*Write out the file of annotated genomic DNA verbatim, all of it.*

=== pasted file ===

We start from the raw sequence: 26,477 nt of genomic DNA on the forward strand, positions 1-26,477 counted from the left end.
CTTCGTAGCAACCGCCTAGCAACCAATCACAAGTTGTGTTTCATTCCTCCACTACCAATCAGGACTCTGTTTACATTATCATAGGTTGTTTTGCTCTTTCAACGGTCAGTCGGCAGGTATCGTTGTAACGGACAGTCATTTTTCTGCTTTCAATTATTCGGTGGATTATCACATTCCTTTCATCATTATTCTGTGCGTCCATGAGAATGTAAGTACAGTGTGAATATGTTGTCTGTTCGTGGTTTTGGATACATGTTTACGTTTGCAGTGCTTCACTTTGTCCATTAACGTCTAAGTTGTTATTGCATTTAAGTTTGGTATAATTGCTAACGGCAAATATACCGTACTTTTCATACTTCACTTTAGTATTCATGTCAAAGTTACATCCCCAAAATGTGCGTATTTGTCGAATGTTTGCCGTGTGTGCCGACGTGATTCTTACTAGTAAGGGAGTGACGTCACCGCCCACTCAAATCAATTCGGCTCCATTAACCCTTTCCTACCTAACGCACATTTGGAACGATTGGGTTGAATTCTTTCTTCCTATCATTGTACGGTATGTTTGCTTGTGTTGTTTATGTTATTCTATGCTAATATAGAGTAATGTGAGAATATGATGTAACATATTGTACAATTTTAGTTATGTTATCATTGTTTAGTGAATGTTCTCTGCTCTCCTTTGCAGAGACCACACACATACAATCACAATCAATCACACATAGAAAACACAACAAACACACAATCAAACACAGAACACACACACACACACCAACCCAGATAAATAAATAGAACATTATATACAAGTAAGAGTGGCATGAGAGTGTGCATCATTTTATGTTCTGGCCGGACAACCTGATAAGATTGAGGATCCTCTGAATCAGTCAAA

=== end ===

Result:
We start from the raw sequence: 26,477 nt of genomic DNA on the forward strand, positions 1-26,477 counted from the left end.
CTTCGTAGCAACCGCCTAGCAACCAATCACAAGTTGTGTTTCATTCCTCCACTACCAATCAGGACTCTGTTTACATTATCATAGGTTGTTTTGCTCTTTCAACGGTCAGTCGGCAGGTATCGTTGTAACGGACAGTCATTTTTCTGCTTTCAATTATTCGGTGGATTATCACATTCCTTTCATCATTATTCTGTGCGTCCATGAGAATGTAAGTACAGTGTGAATATGTTGTCTGTTCGTGGTTTTGGATACATGTTTACGTTTGCAGTGCTTCACTTTGTCCATTAACGTCTAAGTTGTTATTGCATTTAAGTTTGGTATAATTGCTAACGGCAAATATACCGTACTTTTCATACTTCACTTTAGTATTCATGTCAAAGTTACATCCCCAAAATGTGCGTATTTGTCGAATGTTTGCCGTGTGTGCCGACGTGATTCTTACTAGTAAGGGAGTGACGTCACCGCCCACTCAAATCAATTCGGCTCCATTAACCCTTTCCTACCTAACGCACATTTGGAACGATTGGGTTGAATTCTTTCTTCCTATCATTGTACGGTATGTTTGCTTGTGTTGTTTATGTTATTCTATGCTAATATAGAGTAATGTGAGAATATGATGTAACATATTGTACAATTTTAGTTATGTTATCATTGTTTAGTGAATGTTCTCTGCTCTCCTTTGCAGAGACCACACACATACAATCACAATCAATCACACATAGAAAACACAACAAACACACAATCAAACACAGAACACACACACACACACCAACCCAGATAAATAAATAGAACATTATATACAAGTAAGAGTGGCATGAGAGTGTGCATCATTTTATGTTCTGGCCGGACAACCTGATAAGATTGAGGATCCTCTGAATCAGTCAAA